About three weeks ago on a Tuesday night, around 7pm, I was seriously hungry and seriously craving some Thai food. Filled with motivation and enough resolution that I would not be settling for an 8 oz. package of Annie Chun’s Pad Thai noodles (instant gratification that funny enough, is neither that instant nor gratifying), I decided it was time to handle the heat and get in the kitchen.

Well, maybe not get in just yet. After 8 hours of work and an hour at the gym, my motivation faded faster than you could say “extra peanut sauce on the side”.  In actuality, as soon as I thought about getting into the kitchen, I was already dialing and ordering from Jamjuli, a delicious and local Thai restaurant in Newton (that now delivers, I might add). But, while I eagerly awaited the doorbell to ring, I went over to my computer, pulled up the Boston Center for Adult Education’s website (they co-sponsored CGNE’s Holiday Baking with Joanne Chang in November). and searched their course offerings until I found what I was looking for, an introduction to Thai cooking class. And then I signed up.

All Thai’d Up Fundamentals of Thai Cuisine is taught by BCAE instructor, Mowl. She is just as animated as she is talented in the kitchen and did not fail to keep us laughing and eating the whole way through our three hour session. Needless to say, I would highly recommend this class. Below are two very delicious and easy-to-make recipes she taught us. Enjoy!

(Side note: If you have never attended a cooking class before, bring some Tupperware to your class because you can take home leftovers!)

Tom Yum Gai

This hot and sour soup is surprisingly refreshing on a summer day.

Tom Yum Gai  (Hot & Sour Soup) Serves: 2 – 4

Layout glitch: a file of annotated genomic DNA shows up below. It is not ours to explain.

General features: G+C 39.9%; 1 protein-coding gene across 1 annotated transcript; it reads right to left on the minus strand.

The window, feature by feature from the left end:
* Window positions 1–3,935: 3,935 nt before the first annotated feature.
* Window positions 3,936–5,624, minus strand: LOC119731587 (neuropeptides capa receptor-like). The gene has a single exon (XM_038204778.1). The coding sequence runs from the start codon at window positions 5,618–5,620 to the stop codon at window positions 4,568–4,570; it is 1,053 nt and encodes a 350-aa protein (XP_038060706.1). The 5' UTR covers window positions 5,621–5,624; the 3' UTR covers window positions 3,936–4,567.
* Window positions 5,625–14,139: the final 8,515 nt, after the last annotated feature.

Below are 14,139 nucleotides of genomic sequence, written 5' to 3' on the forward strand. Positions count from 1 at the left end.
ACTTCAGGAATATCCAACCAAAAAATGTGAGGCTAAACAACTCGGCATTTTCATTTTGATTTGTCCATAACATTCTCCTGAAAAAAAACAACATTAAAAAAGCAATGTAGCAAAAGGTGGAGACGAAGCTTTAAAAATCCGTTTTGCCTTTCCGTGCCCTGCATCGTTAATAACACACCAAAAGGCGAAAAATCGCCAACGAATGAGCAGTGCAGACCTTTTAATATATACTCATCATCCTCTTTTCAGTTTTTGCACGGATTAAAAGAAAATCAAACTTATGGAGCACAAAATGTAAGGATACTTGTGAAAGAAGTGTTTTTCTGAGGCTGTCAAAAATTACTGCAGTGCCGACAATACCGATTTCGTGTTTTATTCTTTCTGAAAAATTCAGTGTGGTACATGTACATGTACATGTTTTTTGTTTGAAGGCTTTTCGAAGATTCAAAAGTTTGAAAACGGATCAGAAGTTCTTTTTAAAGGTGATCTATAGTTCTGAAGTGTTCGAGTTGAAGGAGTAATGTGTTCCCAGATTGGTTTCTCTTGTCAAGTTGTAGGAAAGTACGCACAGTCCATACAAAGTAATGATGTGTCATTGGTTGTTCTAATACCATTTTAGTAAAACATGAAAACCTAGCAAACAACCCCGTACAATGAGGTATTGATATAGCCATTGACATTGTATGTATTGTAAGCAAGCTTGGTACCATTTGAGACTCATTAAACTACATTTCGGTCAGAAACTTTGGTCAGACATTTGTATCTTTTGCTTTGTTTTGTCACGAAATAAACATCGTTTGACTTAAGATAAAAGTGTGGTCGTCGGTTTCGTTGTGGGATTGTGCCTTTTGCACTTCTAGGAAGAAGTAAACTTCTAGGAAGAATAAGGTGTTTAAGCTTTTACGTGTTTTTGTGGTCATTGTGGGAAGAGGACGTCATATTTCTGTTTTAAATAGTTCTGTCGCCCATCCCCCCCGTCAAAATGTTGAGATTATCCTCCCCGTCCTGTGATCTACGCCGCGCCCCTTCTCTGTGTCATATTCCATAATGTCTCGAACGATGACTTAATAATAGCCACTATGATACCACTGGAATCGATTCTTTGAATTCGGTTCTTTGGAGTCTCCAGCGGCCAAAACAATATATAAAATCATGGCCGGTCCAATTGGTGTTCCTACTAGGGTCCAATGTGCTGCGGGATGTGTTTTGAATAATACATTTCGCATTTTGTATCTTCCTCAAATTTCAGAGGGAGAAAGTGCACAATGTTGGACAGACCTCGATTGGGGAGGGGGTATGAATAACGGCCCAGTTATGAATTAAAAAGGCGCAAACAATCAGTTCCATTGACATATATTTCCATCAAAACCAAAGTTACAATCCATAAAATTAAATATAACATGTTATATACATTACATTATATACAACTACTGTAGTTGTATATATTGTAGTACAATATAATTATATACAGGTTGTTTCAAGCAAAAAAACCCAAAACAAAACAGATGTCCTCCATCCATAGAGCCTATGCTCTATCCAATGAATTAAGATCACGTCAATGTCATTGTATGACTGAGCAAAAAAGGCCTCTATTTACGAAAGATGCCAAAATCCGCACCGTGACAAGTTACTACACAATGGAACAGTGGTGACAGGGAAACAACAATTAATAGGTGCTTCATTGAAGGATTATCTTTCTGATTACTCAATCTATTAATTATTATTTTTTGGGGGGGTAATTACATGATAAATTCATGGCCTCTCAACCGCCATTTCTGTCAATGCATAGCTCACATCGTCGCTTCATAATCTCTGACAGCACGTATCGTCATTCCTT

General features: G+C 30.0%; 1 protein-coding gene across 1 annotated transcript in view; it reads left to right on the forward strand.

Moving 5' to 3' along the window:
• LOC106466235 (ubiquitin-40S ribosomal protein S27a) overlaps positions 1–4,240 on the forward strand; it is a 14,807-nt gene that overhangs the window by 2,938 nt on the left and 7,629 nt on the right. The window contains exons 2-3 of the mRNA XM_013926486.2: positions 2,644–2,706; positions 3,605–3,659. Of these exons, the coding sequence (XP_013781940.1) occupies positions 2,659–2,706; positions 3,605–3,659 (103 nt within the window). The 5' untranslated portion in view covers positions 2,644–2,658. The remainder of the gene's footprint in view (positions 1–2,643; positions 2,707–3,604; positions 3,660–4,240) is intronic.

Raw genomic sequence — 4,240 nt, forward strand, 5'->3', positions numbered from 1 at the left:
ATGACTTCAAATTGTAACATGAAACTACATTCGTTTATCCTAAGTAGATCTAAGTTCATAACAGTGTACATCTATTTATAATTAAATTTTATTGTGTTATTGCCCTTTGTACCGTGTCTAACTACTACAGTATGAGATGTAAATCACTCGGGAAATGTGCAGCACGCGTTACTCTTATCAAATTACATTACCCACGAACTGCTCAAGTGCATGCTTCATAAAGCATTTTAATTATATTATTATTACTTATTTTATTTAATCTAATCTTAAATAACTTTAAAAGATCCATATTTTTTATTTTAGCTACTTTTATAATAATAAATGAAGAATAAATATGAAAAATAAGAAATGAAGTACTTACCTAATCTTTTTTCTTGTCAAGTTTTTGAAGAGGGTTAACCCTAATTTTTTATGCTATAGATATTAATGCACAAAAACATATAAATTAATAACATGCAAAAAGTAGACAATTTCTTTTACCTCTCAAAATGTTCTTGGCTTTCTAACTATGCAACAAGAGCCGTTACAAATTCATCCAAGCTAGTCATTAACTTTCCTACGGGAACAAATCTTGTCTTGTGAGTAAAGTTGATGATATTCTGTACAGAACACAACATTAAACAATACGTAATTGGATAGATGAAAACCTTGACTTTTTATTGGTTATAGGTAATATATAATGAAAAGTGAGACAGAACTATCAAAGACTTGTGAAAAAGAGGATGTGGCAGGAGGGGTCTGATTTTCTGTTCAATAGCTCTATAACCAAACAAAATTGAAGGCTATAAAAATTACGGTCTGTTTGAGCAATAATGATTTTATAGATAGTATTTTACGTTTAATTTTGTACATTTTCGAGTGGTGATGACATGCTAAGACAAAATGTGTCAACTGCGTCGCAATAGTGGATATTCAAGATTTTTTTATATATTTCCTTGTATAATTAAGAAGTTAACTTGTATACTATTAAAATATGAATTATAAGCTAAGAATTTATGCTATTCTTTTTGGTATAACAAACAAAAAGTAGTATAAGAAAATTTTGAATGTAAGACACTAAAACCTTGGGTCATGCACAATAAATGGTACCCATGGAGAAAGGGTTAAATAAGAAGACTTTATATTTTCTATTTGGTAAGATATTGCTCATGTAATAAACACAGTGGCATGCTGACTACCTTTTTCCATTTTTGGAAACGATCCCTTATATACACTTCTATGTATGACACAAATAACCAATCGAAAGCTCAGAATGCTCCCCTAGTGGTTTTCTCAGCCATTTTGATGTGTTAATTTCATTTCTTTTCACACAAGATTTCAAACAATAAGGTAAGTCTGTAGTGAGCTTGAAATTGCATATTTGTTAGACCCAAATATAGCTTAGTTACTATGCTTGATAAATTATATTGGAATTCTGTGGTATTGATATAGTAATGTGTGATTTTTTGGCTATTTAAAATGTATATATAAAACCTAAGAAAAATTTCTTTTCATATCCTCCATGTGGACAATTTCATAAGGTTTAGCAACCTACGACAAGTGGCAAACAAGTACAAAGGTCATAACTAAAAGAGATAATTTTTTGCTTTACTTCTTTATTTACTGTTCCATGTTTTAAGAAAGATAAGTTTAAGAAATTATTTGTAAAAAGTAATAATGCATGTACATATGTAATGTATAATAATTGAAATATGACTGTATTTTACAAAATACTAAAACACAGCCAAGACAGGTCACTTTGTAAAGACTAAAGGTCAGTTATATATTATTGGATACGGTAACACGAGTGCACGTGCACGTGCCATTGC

Ingredients:

  • 4 cups chicken broth
  • 1 teaspoon sugar
  • 2 kaffir lime leaves
  • 2 tablespoons fish sauce
  • 1 boneless, skinless chicken breast or 8 shrimp (peeled with tail on) or both
  • 2 tablespoons white vinegar
  • 1 tablespoon nam pik pow (chili paste in soy bean oil)
  • 1 8-ounce can straw mushrooms, rinsed and halved
  • 6 cherry tomatoes halved
  • 2 tablespoons Galangal (Thai ginger) or regular ginger, sliced thin
  • 1 stalk of fresh lemongrass
  • 2 tablespoons cilantro chopped

Instructions:

  1. If you plan on using the chicken, slice the chicken breast in half vertically. Then take one half and slice it diagonally, making thin slices. Do the same with the other half. Set aside.
  2. Cut the root section of lemongrass stalk, where the root connects to the main stem of the grass. Then cut approximately 2” of the stem from your cutoff point. This should be the yellow-green part of the grass. Crush the bulb slightly like you would a clove of garlic, using a mallet or the side of a large cutting knife.
  3. Put the chicken broth in a deep pot and add all the ingredients, except the chicken and shrimp. Stir the contents until the mixture begins to boil and the chili paste breaks up and dissolves into the liquid. Let the soup simmer for 15 minutes.
  4. Put soup back on high heat, as it boils, turn heat off and then add the chicken. Once the chicken is cooked add the shrimp. After the shrimp is cooked serve with the chopped cilantro as a garnish. (Do not serve the lemongrass or ginger, as they are meant to only add flavor to the broth.)
Pad Pik Bai

Spicy ground chicken and basil is both low-fat and filling.

Pad Pik Bai Grapaou (Spicy Ground Chicken and Basil) Serves: 2 – 4

Ingredients:

  • 2 tablespoons vegetable or corn oil
  • 1 tablespoon red curry paste
  • 3 tablespoons chicken stock
  • 1 tablespoon chopped Thai or sweet basil
  • 2 cloves of garlic, minced
  • 1 tablespoon nam pik pow (chili paste in soy bean oil)
  • 1 lb ground chicken
  • 1 large onion, sliced into large bite-size slivers
  • 1 teaspoon fish sauce
  • 1/2 teaspoon sugar
  • 1/2 each of red and green pepper, sliced

 Instructions:

  1. Heat a large frying pan (preferably a wok) on med-high heat and then add the oil and the garlic.
  2. Before the garlic browns, add the red curry paste, chili paste, sugar and fish sauce. Stir, then add the chicken stock and ground chicken. Right before the chicken is cooked through, add the bell peppers and onion.
  3. Continue stirring until the chicken is cooked through and the pepper and onion pieces are covered by the juices. Then add the basil.
  4. Serve alongside white steamed rice. This dish is usually garnished with thin slices of cucumbers.